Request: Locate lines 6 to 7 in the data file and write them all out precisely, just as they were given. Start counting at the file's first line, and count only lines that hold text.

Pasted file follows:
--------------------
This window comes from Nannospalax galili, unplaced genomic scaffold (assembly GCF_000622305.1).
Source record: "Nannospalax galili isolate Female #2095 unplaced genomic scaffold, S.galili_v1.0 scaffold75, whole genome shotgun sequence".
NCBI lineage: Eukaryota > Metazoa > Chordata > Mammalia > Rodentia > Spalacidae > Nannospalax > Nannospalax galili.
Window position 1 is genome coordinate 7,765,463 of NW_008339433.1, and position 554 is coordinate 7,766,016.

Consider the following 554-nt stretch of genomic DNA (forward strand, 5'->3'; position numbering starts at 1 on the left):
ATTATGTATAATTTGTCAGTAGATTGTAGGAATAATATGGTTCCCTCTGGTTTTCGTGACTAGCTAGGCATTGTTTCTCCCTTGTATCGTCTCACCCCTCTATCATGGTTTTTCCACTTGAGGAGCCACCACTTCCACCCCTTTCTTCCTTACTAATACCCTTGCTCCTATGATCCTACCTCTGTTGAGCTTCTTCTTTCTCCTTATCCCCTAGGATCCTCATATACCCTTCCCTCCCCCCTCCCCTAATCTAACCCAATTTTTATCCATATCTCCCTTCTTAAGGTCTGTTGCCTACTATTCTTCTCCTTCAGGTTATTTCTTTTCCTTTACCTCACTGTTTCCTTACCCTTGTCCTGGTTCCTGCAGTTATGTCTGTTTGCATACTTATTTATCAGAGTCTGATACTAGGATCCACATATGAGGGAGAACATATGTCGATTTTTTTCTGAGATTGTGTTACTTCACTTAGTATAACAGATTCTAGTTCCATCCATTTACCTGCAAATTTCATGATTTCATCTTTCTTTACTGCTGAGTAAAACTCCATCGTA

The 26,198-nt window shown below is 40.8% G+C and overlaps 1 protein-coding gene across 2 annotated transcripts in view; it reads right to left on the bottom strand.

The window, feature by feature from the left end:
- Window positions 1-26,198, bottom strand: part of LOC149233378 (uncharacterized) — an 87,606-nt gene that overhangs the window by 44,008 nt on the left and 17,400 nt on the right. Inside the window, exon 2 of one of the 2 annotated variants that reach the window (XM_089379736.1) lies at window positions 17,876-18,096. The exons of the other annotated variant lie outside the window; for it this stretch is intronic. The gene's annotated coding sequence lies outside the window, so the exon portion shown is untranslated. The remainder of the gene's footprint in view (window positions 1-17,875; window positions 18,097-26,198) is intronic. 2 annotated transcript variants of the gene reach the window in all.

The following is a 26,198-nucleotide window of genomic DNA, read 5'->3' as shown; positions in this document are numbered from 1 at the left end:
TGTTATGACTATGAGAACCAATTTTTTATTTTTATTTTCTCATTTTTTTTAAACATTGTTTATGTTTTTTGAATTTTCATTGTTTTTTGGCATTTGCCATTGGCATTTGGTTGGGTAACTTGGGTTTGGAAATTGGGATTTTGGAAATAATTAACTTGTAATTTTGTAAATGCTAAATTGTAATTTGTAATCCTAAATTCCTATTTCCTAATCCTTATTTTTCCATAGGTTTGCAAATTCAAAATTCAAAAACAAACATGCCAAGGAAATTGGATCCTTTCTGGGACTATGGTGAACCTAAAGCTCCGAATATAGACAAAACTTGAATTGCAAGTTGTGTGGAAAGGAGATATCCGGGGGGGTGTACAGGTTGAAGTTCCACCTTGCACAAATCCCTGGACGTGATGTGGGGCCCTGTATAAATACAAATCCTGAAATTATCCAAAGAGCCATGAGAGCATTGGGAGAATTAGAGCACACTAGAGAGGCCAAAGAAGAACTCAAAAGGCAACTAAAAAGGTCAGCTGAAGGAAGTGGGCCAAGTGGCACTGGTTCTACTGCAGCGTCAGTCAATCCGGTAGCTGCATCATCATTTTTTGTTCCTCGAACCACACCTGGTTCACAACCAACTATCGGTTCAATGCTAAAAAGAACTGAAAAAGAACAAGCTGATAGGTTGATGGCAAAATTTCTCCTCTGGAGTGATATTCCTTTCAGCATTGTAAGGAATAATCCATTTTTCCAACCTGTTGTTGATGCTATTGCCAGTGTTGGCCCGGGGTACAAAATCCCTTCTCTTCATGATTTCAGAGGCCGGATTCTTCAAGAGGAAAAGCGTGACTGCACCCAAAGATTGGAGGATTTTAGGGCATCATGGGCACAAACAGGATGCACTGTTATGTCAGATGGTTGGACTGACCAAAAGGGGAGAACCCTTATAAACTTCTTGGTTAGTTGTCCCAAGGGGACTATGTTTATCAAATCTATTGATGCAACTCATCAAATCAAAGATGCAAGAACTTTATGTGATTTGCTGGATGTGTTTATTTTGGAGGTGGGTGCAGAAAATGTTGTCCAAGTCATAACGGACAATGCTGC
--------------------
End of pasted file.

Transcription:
ATTATGTATAATTTGTCAGTAGATTGTAGGAATAATATGGTTCCCTCTGGTTTTCGTGACTAGCTAGGCATTGTTTCTCCCTTGTATCGTCTCACCCCTCTATCATGGTTTTTCCACTTGAGGAGCCACCACTTCCACCCCTTTCTTCCTTACTAATACCCTTGCTCCTATGATCCTACCTCTGTTGAGCTTCTTCTTTCTCCTTATCCCCTAGGATCCTCATATACCCTTCCCTCCCCCCTCCCCTAATCTAACCCAATTTTTATCCATATCTCCCTTCTTAAGGTCTGTTGCCTACTATTCTTCTCCTTCAGGTTATTTCTTTTCCTTTACCTCACTGTTTCCTTACCCTTGTCCTGGTTCCTGCAGTTATGTCTGTTTGCATACTTATTTATCAGAGTCTGATACTAGGATCCACATATGAGGGAGAACATATGTCGATTTTTTTCTGAGATTGTGTTACTTCACTTAGTATAACAGATTCTAGTTCCATCCATTTACCTGCAAATTTCATGATTTCATCTTTCTTTACTGCTGAGTAAAACTCCATCGTA

The 26,198-nt window shown below is 40.8% G+C and overlaps 1 protein-coding gene across 2 annotated transcripts in view; it reads right to left on the bottom strand.